ATHLETES will not be allowed to 'take the knee' or make any sort of gesture in support of Black Lives Matter at the 2020 Olympic Games this summer.
The International Olympic Committee (IOC) announced on Wednesday that it will punish anyone who decides to engage in political demonstration during the Games, which will take place in Tokyo, Japan.
The IOC's Rule 50 forbids any kind of "demonstration or political, religious or racial propaganda" in venues or designated areas associated with the Olympics.
After consultation with over 3,500 athletes set to compete, the IOC concluded that this rule should be maintained.
When asked if athletes would be punished for making political statements, such as taking the knee, IOC Athletes' Commission chief Kirsty Coventry replied: "Yes that is correct."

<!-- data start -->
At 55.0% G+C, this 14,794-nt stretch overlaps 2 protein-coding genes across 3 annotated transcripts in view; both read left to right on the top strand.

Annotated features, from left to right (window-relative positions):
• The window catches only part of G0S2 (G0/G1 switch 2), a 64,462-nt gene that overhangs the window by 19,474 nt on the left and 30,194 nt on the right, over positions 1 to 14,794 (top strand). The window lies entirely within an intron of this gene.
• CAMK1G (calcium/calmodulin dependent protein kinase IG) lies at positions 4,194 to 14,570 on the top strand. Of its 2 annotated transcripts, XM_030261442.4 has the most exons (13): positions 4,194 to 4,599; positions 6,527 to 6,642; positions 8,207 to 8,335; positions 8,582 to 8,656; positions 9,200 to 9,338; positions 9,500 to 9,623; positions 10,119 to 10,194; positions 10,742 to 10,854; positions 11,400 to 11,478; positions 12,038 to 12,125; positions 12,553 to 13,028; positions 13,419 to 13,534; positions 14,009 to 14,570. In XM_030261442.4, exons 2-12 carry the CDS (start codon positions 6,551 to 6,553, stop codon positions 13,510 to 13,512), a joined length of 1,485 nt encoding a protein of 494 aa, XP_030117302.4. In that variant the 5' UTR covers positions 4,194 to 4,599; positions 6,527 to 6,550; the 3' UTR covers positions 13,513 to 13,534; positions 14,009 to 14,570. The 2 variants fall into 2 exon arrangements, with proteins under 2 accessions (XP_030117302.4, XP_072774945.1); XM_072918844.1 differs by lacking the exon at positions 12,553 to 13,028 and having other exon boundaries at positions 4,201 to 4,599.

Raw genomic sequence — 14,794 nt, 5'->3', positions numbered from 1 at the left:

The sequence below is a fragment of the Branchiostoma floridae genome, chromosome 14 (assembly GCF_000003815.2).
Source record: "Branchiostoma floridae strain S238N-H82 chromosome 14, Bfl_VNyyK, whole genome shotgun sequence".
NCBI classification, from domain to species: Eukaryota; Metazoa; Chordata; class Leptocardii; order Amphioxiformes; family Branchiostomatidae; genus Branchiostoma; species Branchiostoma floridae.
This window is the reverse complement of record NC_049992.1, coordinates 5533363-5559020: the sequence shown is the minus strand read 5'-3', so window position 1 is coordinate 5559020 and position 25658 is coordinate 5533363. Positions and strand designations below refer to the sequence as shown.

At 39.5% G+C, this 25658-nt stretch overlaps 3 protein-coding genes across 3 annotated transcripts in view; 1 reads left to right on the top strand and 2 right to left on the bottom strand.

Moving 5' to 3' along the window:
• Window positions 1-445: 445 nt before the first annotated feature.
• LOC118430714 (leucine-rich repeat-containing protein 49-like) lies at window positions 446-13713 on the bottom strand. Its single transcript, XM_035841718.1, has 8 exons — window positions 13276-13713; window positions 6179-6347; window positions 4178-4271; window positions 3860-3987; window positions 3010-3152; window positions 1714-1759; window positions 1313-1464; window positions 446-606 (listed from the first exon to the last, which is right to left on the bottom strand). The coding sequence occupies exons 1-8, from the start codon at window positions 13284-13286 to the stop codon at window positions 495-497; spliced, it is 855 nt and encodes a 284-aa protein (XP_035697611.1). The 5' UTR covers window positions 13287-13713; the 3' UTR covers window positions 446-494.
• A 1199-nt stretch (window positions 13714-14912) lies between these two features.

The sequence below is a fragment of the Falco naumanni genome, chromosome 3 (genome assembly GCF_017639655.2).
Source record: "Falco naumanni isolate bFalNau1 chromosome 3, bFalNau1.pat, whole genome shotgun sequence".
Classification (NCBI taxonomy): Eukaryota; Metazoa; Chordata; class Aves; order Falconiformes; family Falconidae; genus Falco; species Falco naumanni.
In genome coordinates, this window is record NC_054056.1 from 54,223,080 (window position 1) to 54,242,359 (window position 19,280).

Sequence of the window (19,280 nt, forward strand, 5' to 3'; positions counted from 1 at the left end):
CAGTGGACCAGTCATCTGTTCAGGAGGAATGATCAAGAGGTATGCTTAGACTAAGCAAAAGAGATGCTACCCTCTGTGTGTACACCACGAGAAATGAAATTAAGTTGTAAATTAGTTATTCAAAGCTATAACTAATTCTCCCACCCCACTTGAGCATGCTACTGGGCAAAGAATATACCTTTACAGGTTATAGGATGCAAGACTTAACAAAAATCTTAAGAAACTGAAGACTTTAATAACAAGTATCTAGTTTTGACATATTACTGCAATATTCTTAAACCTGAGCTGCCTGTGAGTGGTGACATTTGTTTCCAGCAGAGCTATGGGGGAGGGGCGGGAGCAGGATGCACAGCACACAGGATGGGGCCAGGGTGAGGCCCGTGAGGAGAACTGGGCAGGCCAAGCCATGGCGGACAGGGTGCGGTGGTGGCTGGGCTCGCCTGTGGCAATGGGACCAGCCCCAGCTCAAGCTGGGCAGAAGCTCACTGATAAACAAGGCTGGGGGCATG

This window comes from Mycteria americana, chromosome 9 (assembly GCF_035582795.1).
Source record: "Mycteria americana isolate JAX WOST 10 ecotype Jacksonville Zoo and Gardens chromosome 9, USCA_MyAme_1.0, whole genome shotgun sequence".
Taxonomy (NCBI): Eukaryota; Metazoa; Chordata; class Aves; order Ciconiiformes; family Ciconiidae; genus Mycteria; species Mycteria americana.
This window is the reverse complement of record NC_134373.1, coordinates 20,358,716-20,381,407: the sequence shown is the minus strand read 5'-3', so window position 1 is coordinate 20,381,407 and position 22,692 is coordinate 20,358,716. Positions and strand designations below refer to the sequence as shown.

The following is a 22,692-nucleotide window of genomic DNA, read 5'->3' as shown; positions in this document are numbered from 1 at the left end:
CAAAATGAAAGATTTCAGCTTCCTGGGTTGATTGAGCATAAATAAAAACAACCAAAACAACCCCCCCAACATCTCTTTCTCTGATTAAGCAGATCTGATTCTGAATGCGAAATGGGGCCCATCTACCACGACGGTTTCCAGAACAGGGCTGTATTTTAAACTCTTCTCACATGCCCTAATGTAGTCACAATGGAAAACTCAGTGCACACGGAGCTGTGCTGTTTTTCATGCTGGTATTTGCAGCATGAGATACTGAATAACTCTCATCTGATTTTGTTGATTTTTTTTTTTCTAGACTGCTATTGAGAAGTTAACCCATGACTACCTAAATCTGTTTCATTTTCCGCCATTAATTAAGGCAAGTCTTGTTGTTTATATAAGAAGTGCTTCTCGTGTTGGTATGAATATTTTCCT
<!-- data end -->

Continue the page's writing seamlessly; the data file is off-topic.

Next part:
She added that 70% of athletes did not want protests on podiums, ceremonies and on fields of play, which helped them to come to their decision.
For the past year, sports men and women have been 'taking the knee' prior to matches and events all around the world in response to the Black Lives Matter movement, but the gesture - like the movement - is divisive.
Ireland's rugby team famously decided not to 'take the knee' during their 2021 Six Nations campaign.
The Olympic Games seen its fair share of highly controversial political propaganda, most notably in 1968 when American athletes Tommie Smith and John Carlos raised black-gloved hands while on the podium in an attempt to amplify civil rights issues in the US.
The Tokyo Olympics, delayed by a year due to Covid-19, will begin on July 23.